Gaming Post 30: WarioWare: Twisted

The random number generator has determined that the game I should write about next is WarioWare: Twisted. It was one of the 3 portable motion controlled Game Boy games that I know about, as well as the second real installment of the WarioWare series.

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WarioWare games are great. They’re difficult to play at first, but with practice they become more enjoyable. It consists of playing various micro games in quick succession. Each micro game is only a few seconds long, and the player either wins or loses based on their actions after quickly being given the instructions. Some of the instructions can be too vague to understand the first time you see them, but there are only about 200 micro games in the game, so you end up memorizing a lot of them by the time you’re finished. 200 micro games sounds like a lot, and it is, but they are divided into categories when you play through the main story, so the rotation of possible micro games should only consist of about 20 when you’re first learning them. You can play a mode at the end when any game can appear, but that’s after the main story.

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Aside from the first one, WarioWare games have always had a gimmick related to the controls. This time, the gimmick was motion controls. At the time, the Wii didn’t exist yet, so motion controlled games felt new and exciting. Despite how common they are now, this game is one of the best motion controlled games I ever played.

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Take a look at this cartridge! I don’t know how it works but it’s amazing!

The other motion controlled Game Boy games I know about are Kirby Tilt-N-Tumble and Yoshi: Topsy Turvy. WarioWare: Twisted is the first one I played, and the best of them, but I eventually beat all 3. I wonder why so many of these titles use the letter T so prominently. It might just be a weird coincidence.

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The story starts with Wario accidentally breaking his Game Boy Advance. He takes it to his friend Dr. Crygor and tells him to fix it. Instead, Crygor modifies it to have motion controls. Wario sees the potential of it and starts developing games for the new system.

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The whole game uses tilt controls and occasionally the A and B buttons. This also applies to the menu. You will never use the directional pad for anything.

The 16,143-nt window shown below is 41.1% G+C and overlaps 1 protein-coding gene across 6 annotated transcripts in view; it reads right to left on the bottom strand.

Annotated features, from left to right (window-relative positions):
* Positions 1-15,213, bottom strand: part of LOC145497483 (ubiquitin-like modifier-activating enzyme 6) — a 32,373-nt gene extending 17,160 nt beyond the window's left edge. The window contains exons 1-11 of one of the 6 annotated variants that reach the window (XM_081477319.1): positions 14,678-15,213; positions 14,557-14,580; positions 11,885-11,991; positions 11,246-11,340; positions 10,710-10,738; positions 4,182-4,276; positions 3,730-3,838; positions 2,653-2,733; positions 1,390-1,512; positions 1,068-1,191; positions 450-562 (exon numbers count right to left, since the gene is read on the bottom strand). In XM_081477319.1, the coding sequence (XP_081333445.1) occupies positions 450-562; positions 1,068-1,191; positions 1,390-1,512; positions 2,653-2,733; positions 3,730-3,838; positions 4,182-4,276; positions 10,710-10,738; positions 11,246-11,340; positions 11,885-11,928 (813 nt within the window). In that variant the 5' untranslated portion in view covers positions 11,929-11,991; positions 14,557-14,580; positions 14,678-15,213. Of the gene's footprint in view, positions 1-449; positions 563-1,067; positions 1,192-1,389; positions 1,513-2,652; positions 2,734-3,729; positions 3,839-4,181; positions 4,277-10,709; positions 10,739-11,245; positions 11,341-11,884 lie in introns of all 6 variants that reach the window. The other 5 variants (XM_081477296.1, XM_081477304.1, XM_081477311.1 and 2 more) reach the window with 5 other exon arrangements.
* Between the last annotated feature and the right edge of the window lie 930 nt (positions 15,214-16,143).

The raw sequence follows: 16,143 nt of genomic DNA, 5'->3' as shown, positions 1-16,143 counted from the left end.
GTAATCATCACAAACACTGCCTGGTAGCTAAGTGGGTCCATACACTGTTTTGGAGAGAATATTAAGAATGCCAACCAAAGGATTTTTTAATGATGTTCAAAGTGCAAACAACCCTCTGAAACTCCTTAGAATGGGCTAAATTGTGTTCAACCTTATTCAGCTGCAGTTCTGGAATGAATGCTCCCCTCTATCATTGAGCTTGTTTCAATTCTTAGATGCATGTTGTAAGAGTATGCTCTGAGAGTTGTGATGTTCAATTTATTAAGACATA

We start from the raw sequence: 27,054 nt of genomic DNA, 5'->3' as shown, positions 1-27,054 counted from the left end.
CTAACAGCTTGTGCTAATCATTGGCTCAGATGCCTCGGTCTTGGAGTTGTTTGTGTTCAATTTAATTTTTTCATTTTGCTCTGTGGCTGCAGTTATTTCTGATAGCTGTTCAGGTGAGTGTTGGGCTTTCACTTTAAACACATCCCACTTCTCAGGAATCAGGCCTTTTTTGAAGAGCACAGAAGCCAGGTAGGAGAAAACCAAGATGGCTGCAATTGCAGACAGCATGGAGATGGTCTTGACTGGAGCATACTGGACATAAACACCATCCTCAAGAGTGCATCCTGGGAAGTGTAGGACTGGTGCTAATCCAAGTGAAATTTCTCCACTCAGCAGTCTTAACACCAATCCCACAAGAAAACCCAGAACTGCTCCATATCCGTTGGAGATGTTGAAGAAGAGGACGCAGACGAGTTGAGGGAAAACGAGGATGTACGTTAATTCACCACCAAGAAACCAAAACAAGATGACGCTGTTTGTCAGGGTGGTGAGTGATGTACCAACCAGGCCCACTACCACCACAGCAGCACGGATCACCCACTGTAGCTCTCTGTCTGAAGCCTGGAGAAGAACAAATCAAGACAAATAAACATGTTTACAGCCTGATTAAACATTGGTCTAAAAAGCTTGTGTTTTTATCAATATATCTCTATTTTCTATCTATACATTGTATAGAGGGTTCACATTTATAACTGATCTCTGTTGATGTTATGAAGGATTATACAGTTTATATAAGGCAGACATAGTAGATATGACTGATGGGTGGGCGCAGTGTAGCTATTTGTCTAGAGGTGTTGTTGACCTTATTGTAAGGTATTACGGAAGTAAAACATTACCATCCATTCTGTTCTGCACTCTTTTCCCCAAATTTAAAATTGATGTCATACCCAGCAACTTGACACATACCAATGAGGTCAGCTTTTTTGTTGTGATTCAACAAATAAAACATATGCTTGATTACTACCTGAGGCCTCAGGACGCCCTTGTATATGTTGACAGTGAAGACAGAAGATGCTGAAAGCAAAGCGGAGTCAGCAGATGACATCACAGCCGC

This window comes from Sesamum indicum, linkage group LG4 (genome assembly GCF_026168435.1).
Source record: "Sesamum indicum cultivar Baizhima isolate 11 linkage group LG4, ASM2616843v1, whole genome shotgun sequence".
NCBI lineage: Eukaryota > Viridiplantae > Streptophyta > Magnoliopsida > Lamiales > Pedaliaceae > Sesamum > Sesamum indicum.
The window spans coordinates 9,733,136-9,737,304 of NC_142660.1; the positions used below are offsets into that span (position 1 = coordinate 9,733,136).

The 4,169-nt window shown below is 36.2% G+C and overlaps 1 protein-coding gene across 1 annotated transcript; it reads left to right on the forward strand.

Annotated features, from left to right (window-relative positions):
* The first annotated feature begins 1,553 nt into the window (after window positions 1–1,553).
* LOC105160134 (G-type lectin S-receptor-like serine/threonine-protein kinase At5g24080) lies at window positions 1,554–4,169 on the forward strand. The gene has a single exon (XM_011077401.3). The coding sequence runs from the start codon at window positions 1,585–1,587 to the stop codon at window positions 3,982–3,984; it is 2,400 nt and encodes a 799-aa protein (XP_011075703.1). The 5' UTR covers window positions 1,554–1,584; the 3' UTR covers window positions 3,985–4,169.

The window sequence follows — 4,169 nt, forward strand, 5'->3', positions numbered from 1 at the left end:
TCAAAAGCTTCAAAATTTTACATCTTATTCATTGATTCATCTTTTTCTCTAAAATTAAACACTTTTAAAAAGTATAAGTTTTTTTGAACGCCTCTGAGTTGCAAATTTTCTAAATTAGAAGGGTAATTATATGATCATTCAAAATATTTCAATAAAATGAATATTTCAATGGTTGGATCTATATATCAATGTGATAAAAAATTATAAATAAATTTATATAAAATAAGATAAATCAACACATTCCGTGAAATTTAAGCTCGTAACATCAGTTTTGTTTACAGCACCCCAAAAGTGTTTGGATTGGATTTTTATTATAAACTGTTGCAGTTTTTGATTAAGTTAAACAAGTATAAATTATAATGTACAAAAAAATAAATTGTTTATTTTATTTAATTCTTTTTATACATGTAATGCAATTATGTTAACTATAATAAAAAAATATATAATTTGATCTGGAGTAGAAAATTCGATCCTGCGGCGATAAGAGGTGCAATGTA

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I’m a big fan of WarioWare. My friend Jonah introduced the series to me, but I only really got into formally completing the games myself once I received a download for the first WarioWare game through the 3DS Ambassador program. My local Target store dropped the price of the 3DS from $250 to $180 a day early, so I bought it for $180 the day they dropped the price but still got the Ambassador games.

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#Win

I always strive for 100% completion in WarioWare games. In order to do that, there’s a certain process I undertake. First, I try out the first category of micro games. If I make it to the boss and win, I unlock the next category of micro games, but I don’t move on to playing them yet.

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There’s a mode in the better 4 WarioWare games that lets you play a particular micro game over and over until you lose 4 times. Just like in the regular mode, the micro games get faster and sometimes trickier the further you progress. If you can reach the high score goal for beating a micro game a certain amount of times in one go, the game acknowledges this achievement with a flower icon (I think) on that particular micro game in the micro game selection menu.

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Example of a micro game

I work to get the achievement for every single available micro game, and I stop once I’ve reached all the high scores. If there are micro games you can’t access in challenge mode, it means that you’ve never encountered them before in regular mode. In those cases, I would go into regular mode with the express point of finding the locked micro games. Having practiced the micro games unlocked so far, I’d be able to survive long past the first time encountering the boss micro game, and as I progressed further, the faster micro games went and thus the more likely I was to encounter the locked micro games quickly. WarioWare is definitely a situation where practice makes perfect.

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Another micro game

Once I unlock all the micro games and complete their challenges, there are still neat things to collect. WarioWare: Twisted takes advantage of its unique controls by adding in neat virtual toys that they call “souvenirs”. I think it’s great that ideas like these see the light of day because they are bundled with a product that is actually worth buying.